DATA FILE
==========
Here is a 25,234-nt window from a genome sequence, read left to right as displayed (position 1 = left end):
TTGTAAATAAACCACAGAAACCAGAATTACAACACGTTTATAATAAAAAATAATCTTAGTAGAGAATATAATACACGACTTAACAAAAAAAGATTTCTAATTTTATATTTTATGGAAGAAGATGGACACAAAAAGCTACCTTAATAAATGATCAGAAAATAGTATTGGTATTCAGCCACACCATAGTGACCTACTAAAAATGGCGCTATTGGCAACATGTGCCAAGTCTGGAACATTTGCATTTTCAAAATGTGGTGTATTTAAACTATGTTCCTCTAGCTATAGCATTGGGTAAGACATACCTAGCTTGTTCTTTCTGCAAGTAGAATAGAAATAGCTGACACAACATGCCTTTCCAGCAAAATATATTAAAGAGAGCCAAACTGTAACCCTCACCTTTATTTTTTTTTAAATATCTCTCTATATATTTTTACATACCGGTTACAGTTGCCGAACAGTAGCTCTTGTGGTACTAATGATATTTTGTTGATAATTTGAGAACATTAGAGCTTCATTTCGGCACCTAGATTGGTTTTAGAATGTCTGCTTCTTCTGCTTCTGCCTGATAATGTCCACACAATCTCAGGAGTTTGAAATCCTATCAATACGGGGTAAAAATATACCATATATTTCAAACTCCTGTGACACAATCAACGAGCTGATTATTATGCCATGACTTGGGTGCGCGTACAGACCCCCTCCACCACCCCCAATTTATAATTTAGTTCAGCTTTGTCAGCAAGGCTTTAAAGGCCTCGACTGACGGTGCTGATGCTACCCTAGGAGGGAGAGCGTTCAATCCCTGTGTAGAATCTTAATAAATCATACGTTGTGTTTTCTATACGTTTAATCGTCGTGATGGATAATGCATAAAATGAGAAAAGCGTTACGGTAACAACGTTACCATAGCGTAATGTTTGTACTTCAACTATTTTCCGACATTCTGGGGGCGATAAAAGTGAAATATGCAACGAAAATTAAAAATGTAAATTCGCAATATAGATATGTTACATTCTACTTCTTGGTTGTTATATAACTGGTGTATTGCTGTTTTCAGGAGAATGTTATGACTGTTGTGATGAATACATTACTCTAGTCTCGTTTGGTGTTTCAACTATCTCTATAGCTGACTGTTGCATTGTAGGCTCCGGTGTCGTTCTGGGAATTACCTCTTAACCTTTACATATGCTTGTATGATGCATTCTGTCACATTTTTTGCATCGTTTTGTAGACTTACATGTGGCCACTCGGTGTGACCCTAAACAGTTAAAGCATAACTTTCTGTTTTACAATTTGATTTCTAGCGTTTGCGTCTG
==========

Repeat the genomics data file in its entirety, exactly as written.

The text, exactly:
Here is a 25,234-nt window from a genome sequence, read left to right as displayed (position 1 = left end):
TTGTAAATAAACCACAGAAACCAGAATTACAACACGTTTATAATAAAAAATAATCTTAGTAGAGAATATAATACACGACTTAACAAAAAAAGATTTCTAATTTTATATTTTATGGAAGAAGATGGACACAAAAAGCTACCTTAATAAATGATCAGAAAATAGTATTGGTATTCAGCCACACCATAGTGACCTACTAAAAATGGCGCTATTGGCAACATGTGCCAAGTCTGGAACATTTGCATTTTCAAAATGTGGTGTATTTAAACTATGTTCCTCTAGCTATAGCATTGGGTAAGACATACCTAGCTTGTTCTTTCTGCAAGTAGAATAGAAATAGCTGACACAACATGCCTTTCCAGCAAAATATATTAAAGAGAGCCAAACTGTAACCCTCACCTTTATTTTTTTTTAAATATCTCTCTATATATTTTTACATACCGGTTACAGTTGCCGAACAGTAGCTCTTGTGGTACTAATGATATTTTGTTGATAATTTGAGAACATTAGAGCTTCATTTCGGCACCTAGATTGGTTTTAGAATGTCTGCTTCTTCTGCTTCTGCCTGATAATGTCCACACAATCTCAGGAGTTTGAAATCCTATCAATACGGGGTAAAAATATACCATATATTTCAAACTCCTGTGACACAATCAACGAGCTGATTATTATGCCATGACTTGGGTGCGCGTACAGACCCCCTCCACCACCCCCAATTTATAATTTAGTTCAGCTTTGTCAGCAAGGCTTTAAAGGCCTCGACTGACGGTGCTGATGCTACCCTAGGAGGGAGAGCGTTCAATCCCTGTGTAGAATCTTAATAAATCATACGTTGTGTTTTCTATACGTTTAATCGTCGTGATGGATAATGCATAAAATGAGAAAAGCGTTACGGTAACAACGTTACCATAGCGTAATGTTTGTACTTCAACTATTTTCCGACATTCTGGGGGCGATAAAAGTGAAATATGCAACGAAAATTAAAAATGTAAATTCGCAATATAGATATGTTACATTCTACTTCTTGGTTGTTATATAACTGGTGTATTGCTGTTTTCAGGAGAATGTTATGACTGTTGTGATGAATACATTACTCTAGTCTCGTTTGGTGTTTCAACTATCTCTATAGCTGACTGTTGCATTGTAGGCTCCGGTGTCGTTCTGGGAATTACCTCTTAACCTTTACATATGCTTGTATGATGCATTCTGTCACATTTTTTGCATCGTTTTGTAGACTTACATGTGGCCACTCGGTGTGACCCTAAACAGTTAAAGCATAACTTTCTGTTTTACAATTTGATTTCTAGCGTTTGCGTCTG